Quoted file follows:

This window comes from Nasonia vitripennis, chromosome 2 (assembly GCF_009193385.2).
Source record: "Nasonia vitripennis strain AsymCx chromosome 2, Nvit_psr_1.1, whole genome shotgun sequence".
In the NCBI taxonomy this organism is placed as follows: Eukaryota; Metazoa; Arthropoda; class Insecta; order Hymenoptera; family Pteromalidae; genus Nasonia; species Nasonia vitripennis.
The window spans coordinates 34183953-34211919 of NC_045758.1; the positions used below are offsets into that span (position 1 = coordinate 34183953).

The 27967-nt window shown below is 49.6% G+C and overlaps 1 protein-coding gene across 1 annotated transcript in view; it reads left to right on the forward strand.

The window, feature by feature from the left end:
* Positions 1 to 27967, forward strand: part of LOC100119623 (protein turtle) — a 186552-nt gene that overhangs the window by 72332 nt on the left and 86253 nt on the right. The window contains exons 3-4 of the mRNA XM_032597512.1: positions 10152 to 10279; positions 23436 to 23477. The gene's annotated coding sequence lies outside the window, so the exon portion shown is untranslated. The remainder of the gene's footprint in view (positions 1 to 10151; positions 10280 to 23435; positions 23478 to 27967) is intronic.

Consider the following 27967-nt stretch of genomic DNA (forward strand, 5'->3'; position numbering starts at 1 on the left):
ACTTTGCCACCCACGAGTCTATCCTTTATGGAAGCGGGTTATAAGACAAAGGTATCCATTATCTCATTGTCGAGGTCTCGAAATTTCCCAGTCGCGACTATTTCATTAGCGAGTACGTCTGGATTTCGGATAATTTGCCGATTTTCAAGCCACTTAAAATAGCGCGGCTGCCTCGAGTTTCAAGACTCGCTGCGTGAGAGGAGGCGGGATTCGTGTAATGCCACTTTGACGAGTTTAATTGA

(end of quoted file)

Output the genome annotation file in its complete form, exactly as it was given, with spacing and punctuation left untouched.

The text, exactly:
This window comes from Nasonia vitripennis, chromosome 2 (assembly GCF_009193385.2).
Source record: "Nasonia vitripennis strain AsymCx chromosome 2, Nvit_psr_1.1, whole genome shotgun sequence".
In the NCBI taxonomy this organism is placed as follows: Eukaryota; Metazoa; Arthropoda; class Insecta; order Hymenoptera; family Pteromalidae; genus Nasonia; species Nasonia vitripennis.
The window spans coordinates 34183953-34211919 of NC_045758.1; the positions used below are offsets into that span (position 1 = coordinate 34183953).

The 27967-nt window shown below is 49.6% G+C and overlaps 1 protein-coding gene across 1 annotated transcript in view; it reads left to right on the forward strand.

The window, feature by feature from the left end:
* Positions 1 to 27967, forward strand: part of LOC100119623 (protein turtle) — a 186552-nt gene that overhangs the window by 72332 nt on the left and 86253 nt on the right. The window contains exons 3-4 of the mRNA XM_032597512.1: positions 10152 to 10279; positions 23436 to 23477. The gene's annotated coding sequence lies outside the window, so the exon portion shown is untranslated. The remainder of the gene's footprint in view (positions 1 to 10151; positions 10280 to 23435; positions 23478 to 27967) is intronic.

Consider the following 27967-nt stretch of genomic DNA (forward strand, 5'->3'; position numbering starts at 1 on the left):
ACTTTGCCACCCACGAGTCTATCCTTTATGGAAGCGGGTTATAAGACAAAGGTATCCATTATCTCATTGTCGAGGTCTCGAAATTTCCCAGTCGCGACTATTTCATTAGCGAGTACGTCTGGATTTCGGATAATTTGCCGATTTTCAAGCCACTTAAAATAGCGCGGCTGCCTCGAGTTTCAAGACTCGCTGCGTGAGAGGAGGCGGGATTCGTGTAATGCCACTTTGACGAGTTTAATTGA